The "Bonus" section of the book is a quartet of unrelated ideas. Quite why it has been added to a book whose very title details the general contents is unclear. The One-Hand Multiple Card Palm is not something anyone will learn in five minutes, but is worthy of study. The same goes for a version of the interlocked fingers card production — a trifle out of place in what is a Close-Up book. 'Your Favourite Ace' is actually a coin trick of the Matrix variety, but highlights an Okito-type Boston Box. Strong stuff, but your classic palm needs to be up to scratch. The Okito Box is a natural for Matrix, but so far has not been overused. The best idea in the book is the "Vanishing Deck". The title says it all. It's the kind of thing magicians love to read, but will hesitate to use, preferring to wait for someone else to fool them with it. Some publishers, I feel sure, would have put this idea out in expanded format in a single booklet — and not without some justification. Here, though, it's almost thrown away.

At the price the book is very good value, but a lot depends, of course, on how interested the reader is in Triumph. Card Nuts will devour it anyway, whatever the content, in the never ending search for new ideas. Clearly written text from Walt Lees, fine illustrations from (Pabular's own) Eric Mason, and, overall, strong card magic make for a good production. Triumph outdone? Perhaps. But the Vanishing Deck gets the real first prize. Verdict: Recommended, but with the reservations already hinted at and actually quoted.


The New York Magic Symposium. Close-Up Collection One. Written and illustrated by Richard Kaufman. Price 20 dollars plus 3.50 dollars for foreign orders or 1.50 U.S. Available from New York Magic Symposium, P.O.Box 169, Rockville Centre, New York 11571 or various dealers.

How does this Kaufman do it? Over the last few years, he has continually bombarded the fraternity with a seemingly endless succession of top quality material, beautifully written, illustrated and presented at very reasonable prices. He must either be a superman, or completely insane.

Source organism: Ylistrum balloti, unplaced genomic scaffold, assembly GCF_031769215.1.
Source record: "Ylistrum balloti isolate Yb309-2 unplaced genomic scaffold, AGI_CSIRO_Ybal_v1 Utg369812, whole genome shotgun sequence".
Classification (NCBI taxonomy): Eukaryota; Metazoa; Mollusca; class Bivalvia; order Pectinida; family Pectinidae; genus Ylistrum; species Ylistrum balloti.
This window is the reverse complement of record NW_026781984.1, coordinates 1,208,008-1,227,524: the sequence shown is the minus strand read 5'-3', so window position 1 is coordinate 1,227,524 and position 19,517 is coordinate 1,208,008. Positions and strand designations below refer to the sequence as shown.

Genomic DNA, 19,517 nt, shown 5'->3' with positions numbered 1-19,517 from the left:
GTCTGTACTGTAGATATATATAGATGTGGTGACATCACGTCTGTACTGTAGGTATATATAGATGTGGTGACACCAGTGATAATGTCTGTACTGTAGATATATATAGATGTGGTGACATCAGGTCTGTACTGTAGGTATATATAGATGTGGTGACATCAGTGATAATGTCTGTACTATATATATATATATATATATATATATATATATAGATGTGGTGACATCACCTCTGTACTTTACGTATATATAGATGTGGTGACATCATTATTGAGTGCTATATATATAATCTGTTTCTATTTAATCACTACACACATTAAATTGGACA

New York Magic Symposium, held in August 1982. To these have been added a list of big name guest contributors, making up part two.

The whole thing reads like a sort of up to date "Stars of Magic" (the complete bound volume). It is packed with brilliant, innovative, material. I am not going to mention any of the individual ideas or presentations. If I had to single out one favourite item, I could not. They are all so good that the reader is spoilt for choice.

One wonders how long Kaufman is going to be able to keep up this constant stream of both quality and quantity. In the meantime, buy this book, if you like good magic and value for money. Highly recommended.

Geoffrey Williams' "Two Ring Linking Ring Routine" Published by J & D Enterprises 23145 Bigler Street, Woodland Hüls CA 91364 U.S.A. Available from Martin Breese Ltd. 31, Richmond Way, Hammersmith, London W.14. Price £4.25 post paid in U.K.

This is a small book of some twelve typeset pages. It is nicely produced and well illustrated by David Grenewetzki.

Strictly speaking, although only two rings — a single and a key — are used for the routine, it is really a three ring presentation. The third ring being the performer's wrist watch, which somehow becomes embroiled in the actions. The presentation is a comedy one and for larger audiences, there is a bonus section, which consists of linking a ring onto the microphone cable, by cutting and restoring the latter.

Whilst not everybody's cup of tea, this is an off beat, commercial routine, which has obviously been thoroughly audience tested. I could see somebody like Bob Read getting a lot of mileage out of it.

This roughly hundred page book, with its imposing hard, black and silver covers, contains some twenty six items, by a list of contributors that reads like a who's who of magic.

The contributors, to part one of the book, were all star performers booked for the Premier 1